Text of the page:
When it comes to the foundation of social work, do not underestimate the concept of self-determination. Self-determination in social work is at the core of what we, as practitioners, do in the field. It is also an important element of the Bachelors, Masters, and Clinical level ASWB exams that reinforces the importance of a client making their own decisions and choices regarding their own lives.
So, what is self-determination in social work? Here is what social workers practitioners and ASWB test takers need to know:
Self-Determination in the Field
According to The Social Work Dictionary, self-determination can be defined as, “An ethical principle in social work that recognizes the rights and needs of clients to be free to make their own choices and decisions.”
An example of self-determination in social work could be aging in place. Does a senior have the self-determination to elect to stay in their own home? Overcoming hurdles and challenges to meet these goals demonstrates the level of self-determination that a client or individual has.
According to the NASW Code of Ethics: “Social workers treat each person in a caring and respectful fashion, mindful of individual differences and cultural and ethnic diversity. Social workers promote clients’ socially responsible self-determination. Social workers seek to enhance clients’ capacity and opportunity to change and to address their own needs. Social workers are cognizant of their dual responsibility to clients and to the broader society. They seek to resolve conflicts between clients’ interests and the broader society’s interests in a socially responsible manner consistent with the values, ethical principles, and ethical standards of the profession.”
Social workers must audit themselves to prevent projecting their own objectives, aims, and wishes onto the client, as it simply may not be a shared goal. Stick to strength-based, client-centered practice and you should be able to reveal your client’s ambitions and recognize when you are engaging in transference or projection.
Self-Determination Social Work Exams
A social worker projecting or forcing their own opinions on the client is not just a breach of ethics, it is also against the law. Instead, practitioners should put focus on ensuring the client understands all options available to them, as well as the consequences of these choices. Informing the client can reinforce their own self-determination and help guide them toward making their decision. In this way, we empower the client by helping them to make a decision based on what is important to them.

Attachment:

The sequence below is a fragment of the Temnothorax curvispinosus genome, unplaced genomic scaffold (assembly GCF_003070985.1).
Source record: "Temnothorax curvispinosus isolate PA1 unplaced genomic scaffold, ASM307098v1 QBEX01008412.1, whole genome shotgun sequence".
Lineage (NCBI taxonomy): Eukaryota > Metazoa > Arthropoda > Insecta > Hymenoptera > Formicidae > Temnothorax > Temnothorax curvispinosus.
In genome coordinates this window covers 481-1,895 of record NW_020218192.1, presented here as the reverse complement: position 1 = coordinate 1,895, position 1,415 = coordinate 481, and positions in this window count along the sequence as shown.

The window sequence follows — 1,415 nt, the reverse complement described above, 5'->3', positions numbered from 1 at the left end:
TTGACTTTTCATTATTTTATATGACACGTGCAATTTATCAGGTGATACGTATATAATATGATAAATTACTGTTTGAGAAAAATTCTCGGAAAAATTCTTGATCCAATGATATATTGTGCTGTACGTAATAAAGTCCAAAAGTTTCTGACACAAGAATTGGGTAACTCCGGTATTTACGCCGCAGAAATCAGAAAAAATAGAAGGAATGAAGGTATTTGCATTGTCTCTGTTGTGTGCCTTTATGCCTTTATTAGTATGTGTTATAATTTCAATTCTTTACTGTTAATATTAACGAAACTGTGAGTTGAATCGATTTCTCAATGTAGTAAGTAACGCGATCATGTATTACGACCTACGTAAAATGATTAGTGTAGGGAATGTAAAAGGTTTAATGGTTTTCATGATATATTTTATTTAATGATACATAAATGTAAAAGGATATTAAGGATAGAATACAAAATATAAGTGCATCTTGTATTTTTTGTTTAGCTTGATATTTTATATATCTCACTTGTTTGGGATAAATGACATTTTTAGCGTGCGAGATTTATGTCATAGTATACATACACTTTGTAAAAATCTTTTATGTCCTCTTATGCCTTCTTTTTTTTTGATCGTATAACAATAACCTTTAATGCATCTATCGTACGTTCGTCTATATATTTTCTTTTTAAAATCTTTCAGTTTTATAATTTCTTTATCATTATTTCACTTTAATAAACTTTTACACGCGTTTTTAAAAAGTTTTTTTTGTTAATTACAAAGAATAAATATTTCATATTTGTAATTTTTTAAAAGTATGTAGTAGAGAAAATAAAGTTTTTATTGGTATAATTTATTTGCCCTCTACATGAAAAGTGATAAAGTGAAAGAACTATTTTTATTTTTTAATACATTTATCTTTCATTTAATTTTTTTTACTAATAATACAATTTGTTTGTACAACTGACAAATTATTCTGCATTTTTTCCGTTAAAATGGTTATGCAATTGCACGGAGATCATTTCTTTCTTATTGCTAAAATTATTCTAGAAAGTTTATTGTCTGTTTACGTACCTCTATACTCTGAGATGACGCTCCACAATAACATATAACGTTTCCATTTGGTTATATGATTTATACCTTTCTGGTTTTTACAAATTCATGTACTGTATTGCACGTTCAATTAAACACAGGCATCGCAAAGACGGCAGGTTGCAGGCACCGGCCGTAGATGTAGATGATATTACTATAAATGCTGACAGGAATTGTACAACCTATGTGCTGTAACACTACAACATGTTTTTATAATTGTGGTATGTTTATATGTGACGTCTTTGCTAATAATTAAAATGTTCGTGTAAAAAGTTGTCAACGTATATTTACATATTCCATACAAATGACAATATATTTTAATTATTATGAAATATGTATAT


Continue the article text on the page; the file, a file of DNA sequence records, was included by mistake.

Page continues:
As far as social work exams, always be thinking about the response that supports this mindset. Which answer or option best reinforces the client’s own self-determination? Keep this in mind when taking the test and read each question carefully.
Industry experts offer a tip to those studying for their exams, such as the BSW, LMSW, or LCSW: Rule out any answers that do not support self-determination. Some will be easy to recognize. Never choose a choice that is solely reflective of the social worker’s opinion of the situation; this is unethical in practice and does not reflect client self-determination. Naturally, the social worker does play a significant role in client self-determination by providing information related to potential options to the client that can be helpful in them garnering their own decision.
Final Thoughts About Self-Determination
Self-determination is an ethical principle. For this reason, it will be covered and questioned in your ASWB examination. Remember that the Code of Ethics recognizes the rights and autonomy of the social work client to make their own decisions and choices that relate to their life regardless of whether you, the social worker, agree with them or not. If you outline options, resources, and potential repercussions to the client, the choice should be theirs to make.
While projecting your own opinion on the client is unethical, it also does not support the concept of self-determination. As far as choices that could have dangerous or criminal consequences, social workers are mandated reporters and are bound by the obligation to report such occurrences to the proper authorities in certain and very specific situations.
Self-determination is a component of social work practice, and you can expect to see it covered in a social work exam. If you are studying for an upcoming social work exam, visit Agents of Change. We help social workers prepare for their licensing exams through a comprehensive course that includes hundreds of practice questions and 2 live study groups per month.
► Learn more about the course here: https://agentsofchangeprep.com/
About the Instructor, Meagan Mitchell: Meagan is a Licensed Clinical Social Worker and has been providing individualized and group test prep for the ASWB for over four years. From all of this experience helping others pass their exams, she created the Agents of Change course to help you prepare for and pass the ASWB exam!
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